In 1997, at Fall Plenary, two students in the homestretch of their Haverford educations proposed a program of student-taught classes. Bethany Carson Kilpatric ’98 and Emily Clark Garnett ’98, best friends and religion majors, essentially wanted a study break, but they didn’t just want to relax on Founders Green or make a pizza run. Instead, they proposed the Experimental College (ExCo). The student-organized classes, they argued in their Plenary resolution, “will in no way replace our professors. … Instead, we hope they will enrich our education, allowing us to share our knowledge, interests, and skills with each other.”
Courses began in late fall, and in spring 1998 the ExCo catalog, which featured a funky silhouette of a hand on its cover, offered 16 noncredit classes ranging from “Art for the Unartistic” to “Very Basic Sign Language.” Garnett and Kilpatric taught “Paper Arts,” a papermaking class.
“I was looking for a better balance of head, heart, and hands in my life as a college student,” says Garnett, who now lives in Maine. “I felt that I was only engaging my head through reading, writing, and discussing. I wanted to be making and doing as well; I wanted to be learning practical skills, and I wanted this kind of hands-on learning to be valued in the Haverford College community.”
Garnett knew that Oberlin College had a successful ExCo program. In fact, it dated to the 1960s, when the movement began spreading to many college campuses. As juniors, Garnett and Kilpatric had started Balance, a club that focused on practical living skills and proved a precursor to ExCo.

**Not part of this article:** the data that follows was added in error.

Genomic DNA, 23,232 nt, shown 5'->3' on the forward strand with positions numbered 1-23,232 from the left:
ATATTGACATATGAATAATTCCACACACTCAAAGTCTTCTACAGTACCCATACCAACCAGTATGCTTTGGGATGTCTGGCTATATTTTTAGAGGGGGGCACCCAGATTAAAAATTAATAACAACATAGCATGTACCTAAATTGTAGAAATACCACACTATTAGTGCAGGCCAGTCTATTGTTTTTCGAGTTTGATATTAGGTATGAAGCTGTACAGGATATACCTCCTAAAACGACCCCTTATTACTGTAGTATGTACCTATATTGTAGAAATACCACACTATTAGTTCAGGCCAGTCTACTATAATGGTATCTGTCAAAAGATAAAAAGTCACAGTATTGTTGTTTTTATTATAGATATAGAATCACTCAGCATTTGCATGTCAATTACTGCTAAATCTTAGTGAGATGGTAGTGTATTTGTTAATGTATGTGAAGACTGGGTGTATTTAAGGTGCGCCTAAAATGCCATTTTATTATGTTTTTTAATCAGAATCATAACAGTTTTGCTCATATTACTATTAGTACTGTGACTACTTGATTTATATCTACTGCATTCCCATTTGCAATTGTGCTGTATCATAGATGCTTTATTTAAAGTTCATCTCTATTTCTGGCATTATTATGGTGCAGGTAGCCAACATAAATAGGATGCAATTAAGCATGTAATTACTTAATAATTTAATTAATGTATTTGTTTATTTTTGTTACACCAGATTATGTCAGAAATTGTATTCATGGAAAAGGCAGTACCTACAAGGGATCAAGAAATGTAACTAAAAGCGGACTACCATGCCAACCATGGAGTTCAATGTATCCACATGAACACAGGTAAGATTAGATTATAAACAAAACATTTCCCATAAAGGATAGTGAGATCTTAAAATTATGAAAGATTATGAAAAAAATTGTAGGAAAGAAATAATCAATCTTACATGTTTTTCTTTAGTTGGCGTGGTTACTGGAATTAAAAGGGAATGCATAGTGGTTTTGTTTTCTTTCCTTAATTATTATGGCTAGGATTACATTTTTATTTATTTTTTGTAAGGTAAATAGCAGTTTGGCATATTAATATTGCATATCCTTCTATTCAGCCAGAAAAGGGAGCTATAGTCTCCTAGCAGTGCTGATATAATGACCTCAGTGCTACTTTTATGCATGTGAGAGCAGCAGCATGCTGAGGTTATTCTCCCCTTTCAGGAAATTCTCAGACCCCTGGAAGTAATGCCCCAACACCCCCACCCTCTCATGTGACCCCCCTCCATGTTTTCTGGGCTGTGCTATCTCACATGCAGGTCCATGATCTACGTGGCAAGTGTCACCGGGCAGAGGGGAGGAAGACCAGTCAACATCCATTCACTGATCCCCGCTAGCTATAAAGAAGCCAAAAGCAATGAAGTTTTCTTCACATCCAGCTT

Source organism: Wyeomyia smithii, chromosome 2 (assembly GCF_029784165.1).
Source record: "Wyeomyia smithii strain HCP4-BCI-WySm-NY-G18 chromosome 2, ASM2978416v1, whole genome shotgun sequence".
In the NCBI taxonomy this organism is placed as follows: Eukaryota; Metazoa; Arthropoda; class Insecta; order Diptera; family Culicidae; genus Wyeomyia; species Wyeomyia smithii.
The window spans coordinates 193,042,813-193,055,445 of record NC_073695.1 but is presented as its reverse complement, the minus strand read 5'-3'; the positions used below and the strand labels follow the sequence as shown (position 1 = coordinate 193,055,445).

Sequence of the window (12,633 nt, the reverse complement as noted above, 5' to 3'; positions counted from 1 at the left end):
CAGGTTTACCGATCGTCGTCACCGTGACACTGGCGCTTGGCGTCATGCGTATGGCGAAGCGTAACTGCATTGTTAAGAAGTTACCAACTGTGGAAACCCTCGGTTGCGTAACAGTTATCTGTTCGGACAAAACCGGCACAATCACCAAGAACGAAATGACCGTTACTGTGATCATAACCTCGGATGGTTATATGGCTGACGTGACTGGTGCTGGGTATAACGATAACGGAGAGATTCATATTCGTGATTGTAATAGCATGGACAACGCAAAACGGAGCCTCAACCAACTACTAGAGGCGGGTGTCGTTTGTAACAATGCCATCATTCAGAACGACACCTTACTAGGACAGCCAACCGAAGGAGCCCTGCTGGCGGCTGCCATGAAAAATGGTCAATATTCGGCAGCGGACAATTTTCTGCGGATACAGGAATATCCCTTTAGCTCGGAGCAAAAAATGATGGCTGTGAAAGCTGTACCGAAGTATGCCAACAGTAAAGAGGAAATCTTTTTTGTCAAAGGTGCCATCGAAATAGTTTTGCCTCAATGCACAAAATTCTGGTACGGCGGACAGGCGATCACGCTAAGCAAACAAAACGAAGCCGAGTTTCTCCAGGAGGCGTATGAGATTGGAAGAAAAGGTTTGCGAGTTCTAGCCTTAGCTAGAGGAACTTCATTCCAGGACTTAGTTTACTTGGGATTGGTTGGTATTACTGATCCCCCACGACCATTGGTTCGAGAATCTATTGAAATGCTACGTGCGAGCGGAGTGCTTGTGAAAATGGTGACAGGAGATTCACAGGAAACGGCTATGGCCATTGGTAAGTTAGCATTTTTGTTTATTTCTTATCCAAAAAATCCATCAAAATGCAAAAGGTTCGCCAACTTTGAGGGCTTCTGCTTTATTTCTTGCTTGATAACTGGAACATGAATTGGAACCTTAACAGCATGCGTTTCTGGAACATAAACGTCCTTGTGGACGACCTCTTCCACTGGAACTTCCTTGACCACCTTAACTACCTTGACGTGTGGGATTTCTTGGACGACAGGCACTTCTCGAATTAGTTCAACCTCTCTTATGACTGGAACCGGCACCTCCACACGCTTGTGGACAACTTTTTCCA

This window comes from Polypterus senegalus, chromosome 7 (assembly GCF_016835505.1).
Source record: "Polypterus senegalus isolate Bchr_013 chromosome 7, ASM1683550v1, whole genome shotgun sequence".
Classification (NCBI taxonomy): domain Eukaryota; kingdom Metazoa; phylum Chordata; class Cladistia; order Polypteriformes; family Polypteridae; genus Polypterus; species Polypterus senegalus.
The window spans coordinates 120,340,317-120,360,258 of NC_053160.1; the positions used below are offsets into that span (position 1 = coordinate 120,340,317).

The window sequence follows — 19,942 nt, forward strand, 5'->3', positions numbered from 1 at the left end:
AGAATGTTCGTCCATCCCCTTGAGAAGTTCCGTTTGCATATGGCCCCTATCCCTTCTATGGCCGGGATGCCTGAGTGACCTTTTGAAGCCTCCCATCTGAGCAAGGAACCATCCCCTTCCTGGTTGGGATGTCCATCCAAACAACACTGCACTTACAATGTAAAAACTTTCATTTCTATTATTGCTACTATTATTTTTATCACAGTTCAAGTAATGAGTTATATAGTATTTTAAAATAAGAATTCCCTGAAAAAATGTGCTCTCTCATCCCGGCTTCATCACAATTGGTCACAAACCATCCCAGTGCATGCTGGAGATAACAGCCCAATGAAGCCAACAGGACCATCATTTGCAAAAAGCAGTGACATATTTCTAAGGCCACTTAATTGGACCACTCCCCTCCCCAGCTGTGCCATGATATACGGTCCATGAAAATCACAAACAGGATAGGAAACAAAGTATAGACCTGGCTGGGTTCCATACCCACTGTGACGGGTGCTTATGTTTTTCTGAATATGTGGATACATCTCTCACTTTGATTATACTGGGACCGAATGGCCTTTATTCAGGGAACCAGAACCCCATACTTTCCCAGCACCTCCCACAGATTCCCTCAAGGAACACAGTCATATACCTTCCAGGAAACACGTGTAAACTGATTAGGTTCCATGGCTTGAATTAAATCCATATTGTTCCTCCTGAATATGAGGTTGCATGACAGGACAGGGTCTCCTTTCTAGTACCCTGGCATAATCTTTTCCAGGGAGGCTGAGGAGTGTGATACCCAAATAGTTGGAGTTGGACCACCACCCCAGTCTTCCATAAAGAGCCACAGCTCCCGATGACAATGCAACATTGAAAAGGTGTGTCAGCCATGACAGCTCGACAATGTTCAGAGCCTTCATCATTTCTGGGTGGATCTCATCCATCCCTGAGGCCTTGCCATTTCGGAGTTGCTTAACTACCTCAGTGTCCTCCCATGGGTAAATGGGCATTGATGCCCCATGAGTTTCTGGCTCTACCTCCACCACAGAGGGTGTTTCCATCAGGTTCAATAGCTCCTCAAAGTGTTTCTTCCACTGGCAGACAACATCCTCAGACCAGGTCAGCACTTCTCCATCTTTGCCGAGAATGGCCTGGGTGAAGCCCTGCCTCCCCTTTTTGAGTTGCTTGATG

“We taught knitting and how to change a tire,”says Kilpatric, an assistant professor of English at Santa Fe Community College in New Mexico.
In ExCo’s early days, she says, the semester ended with an “ExCo Expo” celebration during which students often displayed their class creations.
And ExCo has remained a popular outlet for creativity and hands-on learning without the pressure of grades. Over the years, offerings have included Indian classical dance, “How to Solve a Rubik’s Cube,” “Wall Street During the 1980s,” and lots of cooking courses. During the recent spring semester, one ExCo class offered tips on “Hosting 101.”
“For me,” says Kilpatric, “ExCo was probably the best experience I had at Haverford. It was a chance to interact with others in a way I hadn’t before. It was the thing that brought me into real community with others. There’s a real warm spot in my heart for ExCo.”
—Lini S. Kadaba
“History Lesson” is a regular series in Haverford magazine.